The best way to prevent pyometra is to spay whilst the bitch is young and healthy. Unless you really want puppies, with all the responsibility and expense that goes with them, it is best to spay either before the first season or about three months after it. Your own vet can advise on the best time for your particular bitch. The added advantages of spaying young are the reduced risk of mammary tumours and the avoidance of further seasons and unwanted pregnancies. There could be a slightly increased risk after spay of developing urinary incontinence, and some bitches develop a fluffy coat instead of a sleek shiny one. These drawbacks are greatly outweighed by the benefits.

It is always a good idea to take note of changes in your dog’s behaviour or general wellbeing. Noticing small changes in appetite or thirst could be crucial in diagnosing this type of condition early. If you are worried about any of these symptoms, always ring your veterinary surgery for advice.

Our Interactive Symptom Guide can help you check out any unusual symptoms and advise on how soon you should visit your vet. Earlier diagnosis usually means more successsful treatment.

  • Sadly I lost a bitch to this terrible illness. The problem was it wasn’t totally text book so went undetected for too long and she died in my arms (there was a rip in her uterus that leaked out the pus so it didnt look like the obvious symptoms of pyo). I think this is wonderful to put this on your website – if this advice prevents just one person/dog having to go through what I and my Irish Setter went through then it will be worth it! Keep the good work up!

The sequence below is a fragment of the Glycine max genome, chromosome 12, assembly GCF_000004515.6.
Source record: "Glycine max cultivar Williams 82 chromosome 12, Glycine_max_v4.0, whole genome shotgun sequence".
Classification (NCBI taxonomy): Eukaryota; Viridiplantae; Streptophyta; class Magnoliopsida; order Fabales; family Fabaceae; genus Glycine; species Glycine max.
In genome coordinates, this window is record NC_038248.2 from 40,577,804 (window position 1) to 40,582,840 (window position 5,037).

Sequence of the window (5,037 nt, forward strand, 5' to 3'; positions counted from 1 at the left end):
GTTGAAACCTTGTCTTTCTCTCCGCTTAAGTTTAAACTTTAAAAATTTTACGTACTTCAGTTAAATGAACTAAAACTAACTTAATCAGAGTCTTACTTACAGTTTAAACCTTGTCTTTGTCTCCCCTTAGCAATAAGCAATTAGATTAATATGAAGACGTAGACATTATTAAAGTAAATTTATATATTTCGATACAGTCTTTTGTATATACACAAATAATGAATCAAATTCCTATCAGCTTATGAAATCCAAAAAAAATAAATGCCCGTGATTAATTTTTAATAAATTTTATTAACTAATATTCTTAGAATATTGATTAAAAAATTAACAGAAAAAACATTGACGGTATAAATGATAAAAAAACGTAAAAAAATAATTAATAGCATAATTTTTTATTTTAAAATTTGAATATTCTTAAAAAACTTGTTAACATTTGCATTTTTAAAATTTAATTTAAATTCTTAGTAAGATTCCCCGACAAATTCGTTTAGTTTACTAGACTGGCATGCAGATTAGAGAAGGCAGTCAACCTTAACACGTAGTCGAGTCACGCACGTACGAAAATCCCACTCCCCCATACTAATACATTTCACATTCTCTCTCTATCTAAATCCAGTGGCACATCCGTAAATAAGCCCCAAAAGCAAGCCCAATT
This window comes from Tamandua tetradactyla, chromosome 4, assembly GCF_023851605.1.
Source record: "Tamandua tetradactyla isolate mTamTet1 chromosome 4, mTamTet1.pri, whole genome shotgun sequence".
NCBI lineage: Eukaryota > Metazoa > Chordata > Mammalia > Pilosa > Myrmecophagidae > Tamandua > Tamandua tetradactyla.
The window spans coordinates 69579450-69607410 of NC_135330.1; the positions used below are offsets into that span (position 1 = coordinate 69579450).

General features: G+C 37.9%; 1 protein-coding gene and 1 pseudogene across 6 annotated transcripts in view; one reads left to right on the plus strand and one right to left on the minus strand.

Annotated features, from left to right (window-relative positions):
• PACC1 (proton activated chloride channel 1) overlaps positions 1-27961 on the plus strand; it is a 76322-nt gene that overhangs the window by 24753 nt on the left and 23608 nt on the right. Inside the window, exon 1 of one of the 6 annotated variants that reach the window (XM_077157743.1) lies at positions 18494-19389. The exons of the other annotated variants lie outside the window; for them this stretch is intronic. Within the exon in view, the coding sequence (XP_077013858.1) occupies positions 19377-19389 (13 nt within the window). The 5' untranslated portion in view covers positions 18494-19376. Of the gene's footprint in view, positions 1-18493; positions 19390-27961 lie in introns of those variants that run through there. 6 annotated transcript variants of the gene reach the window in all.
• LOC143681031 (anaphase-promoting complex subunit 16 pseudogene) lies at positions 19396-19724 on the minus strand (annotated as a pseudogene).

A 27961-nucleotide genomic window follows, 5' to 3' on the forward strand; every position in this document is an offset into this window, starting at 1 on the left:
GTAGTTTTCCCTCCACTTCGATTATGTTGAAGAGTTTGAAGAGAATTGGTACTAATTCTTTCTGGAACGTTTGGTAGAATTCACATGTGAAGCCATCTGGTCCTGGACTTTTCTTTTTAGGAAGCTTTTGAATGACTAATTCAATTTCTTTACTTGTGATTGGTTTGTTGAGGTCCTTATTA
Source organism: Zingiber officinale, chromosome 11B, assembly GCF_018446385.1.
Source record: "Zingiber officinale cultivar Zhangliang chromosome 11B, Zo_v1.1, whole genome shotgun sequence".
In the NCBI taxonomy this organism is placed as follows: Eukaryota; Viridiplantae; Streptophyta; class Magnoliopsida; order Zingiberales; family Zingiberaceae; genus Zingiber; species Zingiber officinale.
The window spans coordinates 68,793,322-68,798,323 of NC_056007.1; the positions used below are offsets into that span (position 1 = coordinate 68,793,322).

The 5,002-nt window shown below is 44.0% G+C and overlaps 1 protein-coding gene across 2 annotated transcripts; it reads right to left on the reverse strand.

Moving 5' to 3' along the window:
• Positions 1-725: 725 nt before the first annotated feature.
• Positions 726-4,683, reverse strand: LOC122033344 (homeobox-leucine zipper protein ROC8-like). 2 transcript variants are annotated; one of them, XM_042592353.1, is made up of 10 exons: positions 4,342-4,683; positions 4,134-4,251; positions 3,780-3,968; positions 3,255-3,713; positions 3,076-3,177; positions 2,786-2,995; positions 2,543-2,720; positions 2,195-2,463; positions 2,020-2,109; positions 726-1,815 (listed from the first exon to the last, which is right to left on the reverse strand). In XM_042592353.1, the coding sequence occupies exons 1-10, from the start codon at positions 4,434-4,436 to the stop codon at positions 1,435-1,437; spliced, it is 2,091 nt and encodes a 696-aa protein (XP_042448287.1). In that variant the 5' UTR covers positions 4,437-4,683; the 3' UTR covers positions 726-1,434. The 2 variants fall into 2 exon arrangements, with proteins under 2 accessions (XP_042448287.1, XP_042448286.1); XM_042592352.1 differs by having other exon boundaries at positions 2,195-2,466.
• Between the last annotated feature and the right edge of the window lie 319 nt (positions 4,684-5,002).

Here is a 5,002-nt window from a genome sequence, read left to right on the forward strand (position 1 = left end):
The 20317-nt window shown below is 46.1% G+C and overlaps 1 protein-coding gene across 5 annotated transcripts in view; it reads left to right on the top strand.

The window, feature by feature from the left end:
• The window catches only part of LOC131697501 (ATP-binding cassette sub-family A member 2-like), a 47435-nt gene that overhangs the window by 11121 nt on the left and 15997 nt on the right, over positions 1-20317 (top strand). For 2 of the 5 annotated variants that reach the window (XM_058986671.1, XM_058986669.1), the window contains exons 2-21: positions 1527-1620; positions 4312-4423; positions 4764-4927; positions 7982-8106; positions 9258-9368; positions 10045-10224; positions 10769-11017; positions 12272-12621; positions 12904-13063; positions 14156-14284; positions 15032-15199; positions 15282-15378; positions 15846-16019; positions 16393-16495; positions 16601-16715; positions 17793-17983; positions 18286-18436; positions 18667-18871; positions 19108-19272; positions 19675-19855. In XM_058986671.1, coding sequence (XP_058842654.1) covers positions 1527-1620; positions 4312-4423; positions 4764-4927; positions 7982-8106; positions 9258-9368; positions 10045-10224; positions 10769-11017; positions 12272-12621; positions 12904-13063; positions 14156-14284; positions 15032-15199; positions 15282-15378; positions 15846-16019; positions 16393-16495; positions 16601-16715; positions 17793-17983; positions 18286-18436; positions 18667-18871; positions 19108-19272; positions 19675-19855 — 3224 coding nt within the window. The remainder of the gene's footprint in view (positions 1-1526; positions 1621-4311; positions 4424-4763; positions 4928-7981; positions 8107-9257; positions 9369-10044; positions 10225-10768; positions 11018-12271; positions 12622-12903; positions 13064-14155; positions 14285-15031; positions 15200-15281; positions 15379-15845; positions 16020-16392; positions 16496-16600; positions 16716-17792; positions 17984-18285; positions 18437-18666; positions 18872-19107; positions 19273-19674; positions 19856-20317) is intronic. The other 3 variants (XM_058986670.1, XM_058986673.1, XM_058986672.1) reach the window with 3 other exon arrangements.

• Jenny says:

    Hello Louise,
    Im very sorry to hear that you lost your Irish Setter to a pyometra. It is
    certainly more difficult to diagnose in some cases than others, and it is
    heartbreaking when the outcome is not good.
    Thank you for your comments about the item. Jenny

  • Katya says:

    Hello Jenny,
    Thank you for a very useful article. I just found it as was searching for a treatment that can help my dog.
    She has been diagnosed with pyometra today. She is a labrador retriever of 13 years old. Her behaviour did not change but she was very thirsty for the last couple of days and urinated everywhere, which is very unusual for her. The vet was called immediately and after a UV scan confirmed my suspicion… I can only hope that we detected pyometra early enough. No operation is possible – she lives in Belarus, where a new law was recently passed of no anaesthetic for dogs anymore. She is too old to have an operation without an anaesthetic. The dogs are just left to die. We will be trying the antibiotics, homeopathy and hormonal treatment. She was very responsive to antibiotics before. The vet gave her today the first dose of antibiotics and something to open the cervix even more so the pus can come out.
    If you know of any other ways to help my dog, I would really appreciate any advice.
    Thank you and regards,
    Katya